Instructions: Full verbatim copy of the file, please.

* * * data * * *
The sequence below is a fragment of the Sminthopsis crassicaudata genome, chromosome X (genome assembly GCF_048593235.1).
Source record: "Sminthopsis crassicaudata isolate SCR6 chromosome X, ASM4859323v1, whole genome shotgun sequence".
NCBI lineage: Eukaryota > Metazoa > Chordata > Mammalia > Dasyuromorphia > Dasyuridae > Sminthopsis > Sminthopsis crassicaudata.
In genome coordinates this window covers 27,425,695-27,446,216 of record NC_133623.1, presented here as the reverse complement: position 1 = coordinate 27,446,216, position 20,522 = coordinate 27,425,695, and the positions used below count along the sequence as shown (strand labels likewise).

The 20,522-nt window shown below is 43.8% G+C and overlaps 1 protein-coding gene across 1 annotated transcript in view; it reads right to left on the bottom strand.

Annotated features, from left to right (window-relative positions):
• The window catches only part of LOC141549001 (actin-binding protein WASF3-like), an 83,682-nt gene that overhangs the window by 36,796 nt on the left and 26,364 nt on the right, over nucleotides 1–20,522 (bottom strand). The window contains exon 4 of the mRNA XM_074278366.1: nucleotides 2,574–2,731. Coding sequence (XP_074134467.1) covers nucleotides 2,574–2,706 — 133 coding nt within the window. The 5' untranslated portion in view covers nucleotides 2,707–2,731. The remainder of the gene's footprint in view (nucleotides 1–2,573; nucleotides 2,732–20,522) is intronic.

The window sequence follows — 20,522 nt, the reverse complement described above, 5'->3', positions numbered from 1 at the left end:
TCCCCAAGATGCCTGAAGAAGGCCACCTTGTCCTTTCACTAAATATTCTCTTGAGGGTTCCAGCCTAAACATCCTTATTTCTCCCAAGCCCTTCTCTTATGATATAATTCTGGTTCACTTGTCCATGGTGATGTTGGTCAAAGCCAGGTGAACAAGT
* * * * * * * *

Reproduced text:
The sequence below is a fragment of the Sminthopsis crassicaudata genome, chromosome X (genome assembly GCF_048593235.1).
Source record: "Sminthopsis crassicaudata isolate SCR6 chromosome X, ASM4859323v1, whole genome shotgun sequence".
NCBI lineage: Eukaryota > Metazoa > Chordata > Mammalia > Dasyuromorphia > Dasyuridae > Sminthopsis > Sminthopsis crassicaudata.
In genome coordinates this window covers 27,425,695-27,446,216 of record NC_133623.1, presented here as the reverse complement: position 1 = coordinate 27,446,216, position 20,522 = coordinate 27,425,695, and the positions used below count along the sequence as shown (strand labels likewise).

The 20,522-nt window shown below is 43.8% G+C and overlaps 1 protein-coding gene across 1 annotated transcript in view; it reads right to left on the bottom strand.

Annotated features, from left to right (window-relative positions):
• The window catches only part of LOC141549001 (actin-binding protein WASF3-like), an 83,682-nt gene that overhangs the window by 36,796 nt on the left and 26,364 nt on the right, over nucleotides 1–20,522 (bottom strand). The window contains exon 4 of the mRNA XM_074278366.1: nucleotides 2,574–2,731. Coding sequence (XP_074134467.1) covers nucleotides 2,574–2,706 — 133 coding nt within the window. The 5' untranslated portion in view covers nucleotides 2,707–2,731. The remainder of the gene's footprint in view (nucleotides 1–2,573; nucleotides 2,732–20,522) is intronic.

The window sequence follows — 20,522 nt, the reverse complement described above, 5'->3', positions numbered from 1 at the left end:
TCCCCAAGATGCCTGAAGAAGGCCACCTTGTCCTTTCACTAAATATTCTCTTGAGGGTTCCAGCCTAAACATCCTTATTTCTCCCAAGCCCTTCTCTTATGATATAATTCTGGTTCACTTGTCCATGGTGATGTTGGTCAAAGCCAGGTGAACAAGT